What Are Some of the Ways That You’ve Felt Supported by Friends & Family
Endometriosis is a difficult disorder to have to deal with – physically and emotionally. If you have a loved one that has been diagnosed with endo – they need you now more than ever. But even if you’re looking for ways to support them, sometimes it can be hard to know where to start.
For Endometriosis Awareness Month, we’ve decided to reach out to our network of endo sisters for their input. Who better to lend their expert advice on endo support than women and girls that are currently battling it? We’ll be breaking down their answers into a series of blog posts designed to help the loved ones and caretakers of those with endometriosis. Together, we can make a difference in the lives and outlook for those affected by this painful disorder. Today, we’re tackling the question: What do you wish your friends and family knew about endometriosis? Keep reading for tons of valuable insight from these brave endo warriors – and check back soon as we dive into more of their responses in future blog posts.
What Are Some of the Ways That You’ve Felt Supported by Friends & Family?
“When I spent two weeks in the hospital before we knew that I had Endometriosis, my friends and family never left my side. My husband, then boyfriend, was with me night and day between work hours to make sure I knew I was cared for. His family and mine visited daily, and friends sent their love and support throughout one of the most painful and frightening times in my life. After my diagnosis, friends truly tried to understand what I was going through, and made sure that no matter what I knew that I had a reason to live despite the suffering.”
– Kate Priest
“I am very lucky to have parents, who may not understand the nuances of the disease, but who have always stood by me. They have taken the brunt of some of the horribleness of the disease because pain makes me a little mouthy and they are who is closest to me but they have never given up on me and just walked away. I am also so very lucky to be part of a club of endometriosis advocates, who are always there for me, ride or die. These women have held space for me through the tears of an unplanned oopherctomy, they have traded recipes as I found my way through food allergies, they have left phones on any time day or night in case we needed each other and when I felt abandoned by the medical machine of endometriosis, which unfortunately happens often in my life with endometriosis, these women have fought for me like they were fighting a battle for themselves. Everyday I work in endometriosis, I remember that I am that person for so many, and I am grateful for those who get me through it all.” -Dr. Sallie Sarrel
“Definitely hearing family and friends say that they know that it is hard for me and that they will never understand what it is like to be me, but that they will always be there for me and support me and continue to advocate for me.” -Michela, age 15
“I have been very active in speaking about my endometriosis from pre-diagnosis through to my current role as chairperson of the Endometriosis Association of Ireland. I receive wonderful support from friends and family in dealing with my chronic pain and often the debilitating symptoms that come with endometriosis. As the oldest of 6 girls, my dad played a huge role in supporting me through my first period which started as they all would follow, with severe pain and flooding. My partner is an amazing endometriosis advocate and educator in his own right and is always on hand for mental, physical and emotional support. There are times when living with endometriosis that life seems very bleak, the pain sears and almost paralyses you. In my 29 years living with endometriosis, I have met the most amazing women online who have become lifelong friends, so while endometriosis has its negatives, it also has an amazing community support.” -Kathleen King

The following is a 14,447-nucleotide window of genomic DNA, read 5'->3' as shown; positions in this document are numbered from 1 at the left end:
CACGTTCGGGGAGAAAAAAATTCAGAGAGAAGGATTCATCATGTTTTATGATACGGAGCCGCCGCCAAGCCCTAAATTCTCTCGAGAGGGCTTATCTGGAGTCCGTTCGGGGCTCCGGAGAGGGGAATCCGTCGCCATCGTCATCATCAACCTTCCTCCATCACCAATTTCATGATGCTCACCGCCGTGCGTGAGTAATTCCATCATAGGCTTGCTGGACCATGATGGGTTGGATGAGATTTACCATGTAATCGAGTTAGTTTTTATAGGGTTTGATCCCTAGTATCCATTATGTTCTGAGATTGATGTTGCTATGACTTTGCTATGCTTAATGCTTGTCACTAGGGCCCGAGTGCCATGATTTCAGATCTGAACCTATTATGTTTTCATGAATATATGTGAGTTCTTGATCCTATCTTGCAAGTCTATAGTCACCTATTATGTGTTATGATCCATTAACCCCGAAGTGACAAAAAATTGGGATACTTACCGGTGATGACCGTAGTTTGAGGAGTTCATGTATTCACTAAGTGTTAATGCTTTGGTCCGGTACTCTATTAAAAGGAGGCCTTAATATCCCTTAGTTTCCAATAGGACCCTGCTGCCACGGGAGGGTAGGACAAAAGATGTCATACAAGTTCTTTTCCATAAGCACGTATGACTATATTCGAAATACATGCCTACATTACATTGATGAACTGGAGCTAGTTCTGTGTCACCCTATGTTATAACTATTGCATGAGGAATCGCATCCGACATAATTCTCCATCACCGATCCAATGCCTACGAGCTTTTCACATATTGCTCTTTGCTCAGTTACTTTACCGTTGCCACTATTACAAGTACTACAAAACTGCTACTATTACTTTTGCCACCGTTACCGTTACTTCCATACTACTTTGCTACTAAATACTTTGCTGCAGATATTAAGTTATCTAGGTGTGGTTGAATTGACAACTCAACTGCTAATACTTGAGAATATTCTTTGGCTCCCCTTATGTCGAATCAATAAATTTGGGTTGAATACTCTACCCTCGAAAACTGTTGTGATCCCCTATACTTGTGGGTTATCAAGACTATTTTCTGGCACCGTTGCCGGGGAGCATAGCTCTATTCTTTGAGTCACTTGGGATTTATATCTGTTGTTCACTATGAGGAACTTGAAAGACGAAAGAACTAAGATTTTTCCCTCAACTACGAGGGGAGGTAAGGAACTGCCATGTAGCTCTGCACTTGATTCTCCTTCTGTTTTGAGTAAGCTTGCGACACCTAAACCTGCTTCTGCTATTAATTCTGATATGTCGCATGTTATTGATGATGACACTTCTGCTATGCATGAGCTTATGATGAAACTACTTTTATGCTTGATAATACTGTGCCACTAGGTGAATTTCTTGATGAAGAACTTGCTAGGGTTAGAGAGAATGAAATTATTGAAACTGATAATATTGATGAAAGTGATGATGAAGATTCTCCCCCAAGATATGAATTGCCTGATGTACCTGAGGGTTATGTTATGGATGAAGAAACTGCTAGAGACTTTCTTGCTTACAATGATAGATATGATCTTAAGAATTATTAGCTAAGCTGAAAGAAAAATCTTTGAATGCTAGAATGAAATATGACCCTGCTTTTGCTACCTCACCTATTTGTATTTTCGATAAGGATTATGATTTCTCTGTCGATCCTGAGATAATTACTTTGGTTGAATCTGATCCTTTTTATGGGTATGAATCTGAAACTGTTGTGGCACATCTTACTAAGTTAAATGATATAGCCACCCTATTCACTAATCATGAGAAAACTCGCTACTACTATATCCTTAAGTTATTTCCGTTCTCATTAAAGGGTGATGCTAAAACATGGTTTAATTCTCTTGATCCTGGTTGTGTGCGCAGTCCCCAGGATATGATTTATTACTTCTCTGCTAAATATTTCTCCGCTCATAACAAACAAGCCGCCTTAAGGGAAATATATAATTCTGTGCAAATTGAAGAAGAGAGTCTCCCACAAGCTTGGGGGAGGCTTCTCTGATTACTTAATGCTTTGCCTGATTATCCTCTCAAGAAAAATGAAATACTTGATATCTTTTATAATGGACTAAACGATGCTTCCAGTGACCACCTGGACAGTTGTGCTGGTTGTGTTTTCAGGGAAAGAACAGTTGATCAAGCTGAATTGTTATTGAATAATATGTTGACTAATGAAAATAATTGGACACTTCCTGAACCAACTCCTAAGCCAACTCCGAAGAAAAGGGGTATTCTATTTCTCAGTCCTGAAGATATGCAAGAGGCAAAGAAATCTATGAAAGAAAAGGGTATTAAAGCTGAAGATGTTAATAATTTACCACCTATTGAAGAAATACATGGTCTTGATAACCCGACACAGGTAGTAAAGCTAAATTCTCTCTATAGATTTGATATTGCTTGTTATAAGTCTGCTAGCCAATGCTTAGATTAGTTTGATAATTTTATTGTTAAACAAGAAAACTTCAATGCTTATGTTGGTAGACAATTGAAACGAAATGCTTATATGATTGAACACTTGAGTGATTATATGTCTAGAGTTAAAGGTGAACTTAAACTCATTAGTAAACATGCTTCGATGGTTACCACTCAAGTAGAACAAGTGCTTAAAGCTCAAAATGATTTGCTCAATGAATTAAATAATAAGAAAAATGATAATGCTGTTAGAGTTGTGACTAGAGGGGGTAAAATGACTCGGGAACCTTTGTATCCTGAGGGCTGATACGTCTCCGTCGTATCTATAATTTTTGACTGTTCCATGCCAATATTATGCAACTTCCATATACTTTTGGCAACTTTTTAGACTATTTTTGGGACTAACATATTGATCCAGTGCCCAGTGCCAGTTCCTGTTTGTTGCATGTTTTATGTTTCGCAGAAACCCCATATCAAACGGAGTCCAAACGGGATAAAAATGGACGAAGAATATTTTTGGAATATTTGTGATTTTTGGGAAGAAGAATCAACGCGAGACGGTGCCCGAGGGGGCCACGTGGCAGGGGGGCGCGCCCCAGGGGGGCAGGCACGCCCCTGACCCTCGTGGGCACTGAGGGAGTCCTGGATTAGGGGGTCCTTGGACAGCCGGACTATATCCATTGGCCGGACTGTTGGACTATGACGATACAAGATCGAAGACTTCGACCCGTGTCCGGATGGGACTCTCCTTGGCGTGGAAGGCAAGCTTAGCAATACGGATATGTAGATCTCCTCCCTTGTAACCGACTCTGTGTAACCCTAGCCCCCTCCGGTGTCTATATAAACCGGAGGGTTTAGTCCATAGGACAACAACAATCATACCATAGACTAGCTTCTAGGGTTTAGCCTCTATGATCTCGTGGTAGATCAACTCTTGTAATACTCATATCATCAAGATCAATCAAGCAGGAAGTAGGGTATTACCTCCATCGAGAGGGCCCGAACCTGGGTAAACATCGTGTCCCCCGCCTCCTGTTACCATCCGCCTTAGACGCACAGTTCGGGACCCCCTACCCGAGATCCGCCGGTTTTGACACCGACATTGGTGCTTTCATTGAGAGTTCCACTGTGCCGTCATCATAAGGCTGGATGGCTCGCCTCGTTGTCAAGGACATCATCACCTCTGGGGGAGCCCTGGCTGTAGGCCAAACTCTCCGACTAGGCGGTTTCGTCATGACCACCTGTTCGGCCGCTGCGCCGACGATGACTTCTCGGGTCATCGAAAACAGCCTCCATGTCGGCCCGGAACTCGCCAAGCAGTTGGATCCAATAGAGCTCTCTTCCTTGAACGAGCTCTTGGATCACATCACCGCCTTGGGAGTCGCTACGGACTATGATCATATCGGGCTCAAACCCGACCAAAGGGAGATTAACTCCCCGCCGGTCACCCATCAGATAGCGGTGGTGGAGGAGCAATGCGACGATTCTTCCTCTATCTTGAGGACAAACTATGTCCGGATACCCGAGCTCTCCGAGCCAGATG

“Shown compassion when I needed to change plans with little or no notice. Made me a cup of tea to help during and after a pain flare. Held my hand while the pain was high.” -Dr Allegra Hart
“I have felt supported by friends and family who have made a space for me to share my pain, my challenges, and my fears surrounding managing the disease. I think it is hard to sit with someone in their hopelessness and their frustration without trying to actively figure out ways to resolve the obstacles at hand. But often patients need someone to simply listen, not someone to fix what is wrong. The act of being present with someone in their pain is enough and can help alleviate some of the burden.” -Casey Berna
“I think I’ve been incredibly lucky in my journey to have parents that never doubted there was something wrong with me. I’ve never once felt like they didn’t take my pain seriously, and while this may seem trivial to some, this can be one of the most crucial things to an endometriosis patient. If your support system doesn’t believe you or isn’t committed to finding a diagnosis, a woman may give up on herself before getting there. We cannot give up on ourselves or our daughters.” – Melissa Tison
If you have a loved one that is suffering from endometriosis, it can feel difficult to know where to start when it comes to supporting them. The good news is: you don’t have to be an expert on the subject to show up for your loved one in a meaningful way. Start small – even the simplest of actions can serve to make someone feel loved, and their burden a little lighter.
Tara and the BPP team
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